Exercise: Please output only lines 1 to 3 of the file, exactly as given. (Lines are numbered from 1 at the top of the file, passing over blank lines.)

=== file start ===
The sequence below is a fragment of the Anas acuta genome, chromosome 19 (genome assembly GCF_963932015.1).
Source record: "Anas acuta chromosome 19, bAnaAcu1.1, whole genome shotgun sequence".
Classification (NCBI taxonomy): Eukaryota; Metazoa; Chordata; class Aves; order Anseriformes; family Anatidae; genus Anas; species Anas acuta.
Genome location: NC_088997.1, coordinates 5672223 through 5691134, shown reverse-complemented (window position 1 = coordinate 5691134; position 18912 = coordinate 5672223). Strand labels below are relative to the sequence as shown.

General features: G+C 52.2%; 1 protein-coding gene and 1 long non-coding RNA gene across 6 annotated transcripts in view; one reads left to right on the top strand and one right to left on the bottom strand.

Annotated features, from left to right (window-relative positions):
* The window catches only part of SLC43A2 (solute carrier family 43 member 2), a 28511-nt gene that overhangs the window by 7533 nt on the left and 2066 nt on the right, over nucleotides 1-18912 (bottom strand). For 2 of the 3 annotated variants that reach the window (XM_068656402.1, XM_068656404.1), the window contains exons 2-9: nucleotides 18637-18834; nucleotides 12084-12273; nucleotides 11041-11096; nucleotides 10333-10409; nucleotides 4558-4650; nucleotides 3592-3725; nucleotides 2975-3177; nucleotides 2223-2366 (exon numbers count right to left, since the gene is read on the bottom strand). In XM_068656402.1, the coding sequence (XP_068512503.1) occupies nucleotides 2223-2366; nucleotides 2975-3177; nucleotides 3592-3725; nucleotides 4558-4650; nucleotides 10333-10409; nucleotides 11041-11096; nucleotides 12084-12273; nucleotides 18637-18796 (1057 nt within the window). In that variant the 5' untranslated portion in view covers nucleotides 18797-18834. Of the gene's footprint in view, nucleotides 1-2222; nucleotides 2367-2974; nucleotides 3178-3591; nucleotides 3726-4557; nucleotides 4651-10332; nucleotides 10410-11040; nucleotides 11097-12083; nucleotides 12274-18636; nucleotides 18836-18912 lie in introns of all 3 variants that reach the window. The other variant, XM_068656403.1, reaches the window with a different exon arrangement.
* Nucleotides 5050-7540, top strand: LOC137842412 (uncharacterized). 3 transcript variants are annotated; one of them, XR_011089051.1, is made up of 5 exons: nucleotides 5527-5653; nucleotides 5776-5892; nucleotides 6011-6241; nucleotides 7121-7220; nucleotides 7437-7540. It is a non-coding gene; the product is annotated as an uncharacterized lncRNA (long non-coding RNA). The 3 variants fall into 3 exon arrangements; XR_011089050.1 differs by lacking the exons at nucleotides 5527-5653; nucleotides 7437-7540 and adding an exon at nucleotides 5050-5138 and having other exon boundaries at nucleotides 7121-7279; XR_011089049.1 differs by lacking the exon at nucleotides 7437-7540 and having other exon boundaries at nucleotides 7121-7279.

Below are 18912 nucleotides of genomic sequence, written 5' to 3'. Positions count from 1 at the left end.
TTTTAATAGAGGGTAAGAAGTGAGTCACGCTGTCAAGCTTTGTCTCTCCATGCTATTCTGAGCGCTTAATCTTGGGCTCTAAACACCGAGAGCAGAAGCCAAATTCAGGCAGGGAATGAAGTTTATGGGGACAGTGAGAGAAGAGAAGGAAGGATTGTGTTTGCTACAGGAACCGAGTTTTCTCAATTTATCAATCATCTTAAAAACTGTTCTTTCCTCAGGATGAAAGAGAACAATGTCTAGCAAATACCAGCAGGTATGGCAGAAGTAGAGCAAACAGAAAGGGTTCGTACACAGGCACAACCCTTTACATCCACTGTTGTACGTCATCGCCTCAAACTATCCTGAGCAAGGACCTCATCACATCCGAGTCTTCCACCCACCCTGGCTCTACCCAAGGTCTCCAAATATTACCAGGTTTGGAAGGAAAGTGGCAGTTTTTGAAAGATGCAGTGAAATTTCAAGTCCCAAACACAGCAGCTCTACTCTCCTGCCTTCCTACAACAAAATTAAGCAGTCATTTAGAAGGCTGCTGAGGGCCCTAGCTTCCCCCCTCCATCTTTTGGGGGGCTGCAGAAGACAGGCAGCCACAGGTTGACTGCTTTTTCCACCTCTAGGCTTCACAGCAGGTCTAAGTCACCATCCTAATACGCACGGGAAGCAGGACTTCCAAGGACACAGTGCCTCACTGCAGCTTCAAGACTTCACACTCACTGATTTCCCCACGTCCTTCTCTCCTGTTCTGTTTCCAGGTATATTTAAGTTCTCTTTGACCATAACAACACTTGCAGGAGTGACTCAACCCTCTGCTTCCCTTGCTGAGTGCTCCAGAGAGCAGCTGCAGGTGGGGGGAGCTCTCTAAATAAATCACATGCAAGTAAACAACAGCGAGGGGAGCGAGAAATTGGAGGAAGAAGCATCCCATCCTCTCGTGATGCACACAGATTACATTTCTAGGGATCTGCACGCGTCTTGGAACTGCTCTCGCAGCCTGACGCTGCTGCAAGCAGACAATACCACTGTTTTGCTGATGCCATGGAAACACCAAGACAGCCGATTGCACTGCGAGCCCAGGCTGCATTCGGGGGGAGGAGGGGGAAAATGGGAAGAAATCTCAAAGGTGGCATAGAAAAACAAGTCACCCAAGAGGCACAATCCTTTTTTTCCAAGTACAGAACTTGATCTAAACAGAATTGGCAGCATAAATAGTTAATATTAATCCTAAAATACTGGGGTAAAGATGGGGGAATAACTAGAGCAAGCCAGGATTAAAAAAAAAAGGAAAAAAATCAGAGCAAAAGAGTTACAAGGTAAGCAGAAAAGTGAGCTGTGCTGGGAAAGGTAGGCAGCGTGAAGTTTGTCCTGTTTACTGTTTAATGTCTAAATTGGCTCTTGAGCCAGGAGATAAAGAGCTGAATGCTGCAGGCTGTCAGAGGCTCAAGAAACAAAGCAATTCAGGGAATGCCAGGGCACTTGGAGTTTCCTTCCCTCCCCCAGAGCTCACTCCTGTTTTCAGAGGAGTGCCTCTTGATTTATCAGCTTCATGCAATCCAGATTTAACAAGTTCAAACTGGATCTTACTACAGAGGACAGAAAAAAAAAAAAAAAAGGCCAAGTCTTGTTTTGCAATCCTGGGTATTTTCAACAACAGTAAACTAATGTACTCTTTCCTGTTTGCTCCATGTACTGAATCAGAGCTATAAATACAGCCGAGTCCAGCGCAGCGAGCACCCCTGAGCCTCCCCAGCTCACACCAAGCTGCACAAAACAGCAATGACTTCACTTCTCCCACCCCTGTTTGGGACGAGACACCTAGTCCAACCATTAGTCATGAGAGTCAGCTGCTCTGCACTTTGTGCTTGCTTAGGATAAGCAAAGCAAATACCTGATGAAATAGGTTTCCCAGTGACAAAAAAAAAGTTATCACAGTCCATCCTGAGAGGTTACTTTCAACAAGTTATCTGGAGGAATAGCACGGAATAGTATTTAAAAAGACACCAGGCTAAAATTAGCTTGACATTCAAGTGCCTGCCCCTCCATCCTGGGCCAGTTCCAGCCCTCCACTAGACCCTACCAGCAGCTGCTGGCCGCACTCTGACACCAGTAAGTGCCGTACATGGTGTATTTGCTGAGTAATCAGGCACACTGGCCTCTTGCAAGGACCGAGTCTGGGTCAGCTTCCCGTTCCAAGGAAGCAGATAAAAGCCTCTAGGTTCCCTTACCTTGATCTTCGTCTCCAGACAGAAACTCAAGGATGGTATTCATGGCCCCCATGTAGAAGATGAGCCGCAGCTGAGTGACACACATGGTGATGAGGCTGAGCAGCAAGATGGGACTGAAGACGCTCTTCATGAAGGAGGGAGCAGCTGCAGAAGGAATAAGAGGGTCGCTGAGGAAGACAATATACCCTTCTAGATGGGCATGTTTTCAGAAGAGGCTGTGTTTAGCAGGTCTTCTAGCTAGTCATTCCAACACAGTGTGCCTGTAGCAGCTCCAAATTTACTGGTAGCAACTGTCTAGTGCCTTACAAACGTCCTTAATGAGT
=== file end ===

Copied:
The sequence below is a fragment of the Anas acuta genome, chromosome 19 (genome assembly GCF_963932015.1).
Source record: "Anas acuta chromosome 19, bAnaAcu1.1, whole genome shotgun sequence".
Classification (NCBI taxonomy): Eukaryota; Metazoa; Chordata; class Aves; order Anseriformes; family Anatidae; genus Anas; species Anas acuta.